Friday, September 12, 2008


As I embark on the massive open online course that is Connectivism and Connective Knowledge, I reflect on what the concept of connectivism is for me. Its important to note as I explore ways of working and experiment with my practice that my understanding of connectivism and its application to education within my context is fluid.

Firstly, my practice is based in beliefs of three (3) learning theories; constructivism, connectivism and transformative learning. Within my practice they are entwined and do not exist without the others. I have explained this through an analogy of the body's energy systems. There are three chemical systems that build ATP within the body's muscles (ATP is the chemical broken down to provide energy for muscular contraction). These three systems work simultaneously to provide energy dependent on the activity undertaken by the body. At any one time, a specific energy system is dominant but this will change with activity change.

This is how the three learning theories I follow are implemented into my practice. At any particular time they are all present, however a specific one will be dominant. The dominance is managed by me, but not necessarily decided by me.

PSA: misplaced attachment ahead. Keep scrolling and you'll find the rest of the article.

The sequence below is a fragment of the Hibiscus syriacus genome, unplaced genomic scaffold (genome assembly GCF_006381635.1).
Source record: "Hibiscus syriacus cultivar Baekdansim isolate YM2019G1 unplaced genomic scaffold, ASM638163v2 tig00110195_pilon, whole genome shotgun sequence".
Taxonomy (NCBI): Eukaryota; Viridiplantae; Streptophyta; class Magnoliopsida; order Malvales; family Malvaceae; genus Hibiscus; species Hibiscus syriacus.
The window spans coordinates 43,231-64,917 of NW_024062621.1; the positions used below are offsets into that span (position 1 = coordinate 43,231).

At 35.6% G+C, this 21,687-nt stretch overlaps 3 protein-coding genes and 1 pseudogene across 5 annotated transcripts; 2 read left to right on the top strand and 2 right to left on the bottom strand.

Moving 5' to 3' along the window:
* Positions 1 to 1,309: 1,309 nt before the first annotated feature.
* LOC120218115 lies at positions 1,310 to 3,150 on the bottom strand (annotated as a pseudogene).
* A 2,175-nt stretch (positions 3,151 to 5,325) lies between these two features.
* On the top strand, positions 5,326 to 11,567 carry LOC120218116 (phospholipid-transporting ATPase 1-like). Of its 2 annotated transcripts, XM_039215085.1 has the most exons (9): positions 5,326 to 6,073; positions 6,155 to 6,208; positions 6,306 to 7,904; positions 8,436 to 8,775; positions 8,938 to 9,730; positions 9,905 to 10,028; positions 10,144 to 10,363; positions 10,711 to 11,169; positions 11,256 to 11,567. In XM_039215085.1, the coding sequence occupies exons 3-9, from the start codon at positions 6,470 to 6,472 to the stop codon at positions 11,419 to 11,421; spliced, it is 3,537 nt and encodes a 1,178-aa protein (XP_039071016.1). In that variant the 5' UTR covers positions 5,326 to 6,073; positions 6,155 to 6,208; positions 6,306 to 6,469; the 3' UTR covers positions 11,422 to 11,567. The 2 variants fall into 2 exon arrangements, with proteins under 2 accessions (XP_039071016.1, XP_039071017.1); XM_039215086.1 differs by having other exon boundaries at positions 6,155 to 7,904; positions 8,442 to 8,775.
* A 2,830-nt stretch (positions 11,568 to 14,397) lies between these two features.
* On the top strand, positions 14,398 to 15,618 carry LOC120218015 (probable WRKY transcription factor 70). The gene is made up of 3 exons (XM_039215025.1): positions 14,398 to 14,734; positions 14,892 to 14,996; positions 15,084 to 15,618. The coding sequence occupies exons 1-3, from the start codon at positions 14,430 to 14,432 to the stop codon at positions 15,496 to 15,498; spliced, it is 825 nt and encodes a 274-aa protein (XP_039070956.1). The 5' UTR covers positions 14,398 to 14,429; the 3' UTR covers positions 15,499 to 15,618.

Within constructivism, I am particularly emphasise social constructivism, which aligns with connectivism. Clearly within a constructivist environment the learner is building their own knowledge. Its important to teach them how to connect to the knowledge of others (I term this collaborative knowledge in my classes, although networked learning possibly describes this better) and therefore not rely on themselves holding all knowledge - an important lesson for teachers!!

I am yet to facilitate a completely open environment where learners seek and make their own connections, as I have been concerned with the productivity of such connections (social friends vs critical friends). This does however work against transformative learning theory where the power in the learning relationship is passed to the learner.

I've used a connectivist approach to vastly increase my pool of knowledge for a range of things. Technology has enhanced my ability to do this, exponentially increasing the connections I can make and maintain. Yes connectivism is possible outside of technology hardware and software, its potential is however limited.

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